Frequently Asked Question:

What about my heirs? If the charity gets the asset my heirs get nothing? Answer: To insure the children?s inheritance stays in tact, some of the monthly income generated by the CRT can be used to purchase life insurance on the donor?s life. When the donor dies, the policy replaces the approximate value that was given to the charitable trust. The life insurance is purchased by an irrevocable life insurance trust to avoid incidence of ownership avoiding the death benefit being included in the donor?s estate.

The following is an example how a CRT works, the figures are illustrative and not exact:

John Hamilton and his wife, Joan, own an apartment building they bought for $200,000, 20 years ago. If they sold the building today for its market value of $1,000,000 they would have to pay approximately $160,000 in capital gains tax. They could conservatively earn 8% or approximately $67,000 per year in income on the remaining amount. When they die, because of all the other assets they own, their estate will be in the 55% estate income tax bracket. Their children would receive approximately $360,000 in inheritance on that asset. They decided to establish a charitable remainder trust. They donated the building to charity. The building was sold for $1,000,000. Their family income was approximately $400,000 annually. They were able to carry the income tax deduction earned by donating the building to charity for three years and saved approximately $100,000 in income taxes. Their income from the building at 8% is $80,000.  John and Joan are 60 years old and purchased a 2nd to die life insurance policy with an annual premium of $10,000.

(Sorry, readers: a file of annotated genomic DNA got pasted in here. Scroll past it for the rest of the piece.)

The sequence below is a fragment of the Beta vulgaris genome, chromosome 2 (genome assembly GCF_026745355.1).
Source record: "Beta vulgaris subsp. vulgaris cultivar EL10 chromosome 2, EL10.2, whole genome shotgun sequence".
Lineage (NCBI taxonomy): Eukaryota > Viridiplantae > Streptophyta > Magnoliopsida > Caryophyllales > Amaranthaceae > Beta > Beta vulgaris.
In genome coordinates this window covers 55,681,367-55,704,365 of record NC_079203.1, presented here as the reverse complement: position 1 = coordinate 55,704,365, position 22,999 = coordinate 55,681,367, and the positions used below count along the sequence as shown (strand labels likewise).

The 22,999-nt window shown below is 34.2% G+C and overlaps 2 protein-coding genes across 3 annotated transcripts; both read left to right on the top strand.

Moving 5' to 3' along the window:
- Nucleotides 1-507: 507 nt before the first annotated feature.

Analysis: John & Joan were able to donate $1,000,000 to their favorite charity. They received a $100,000 savings on their income taxes by donating the building to charity. They earned more money in annual income on the asset and were able to pass on $1,000,000 to their children estate and income tax free.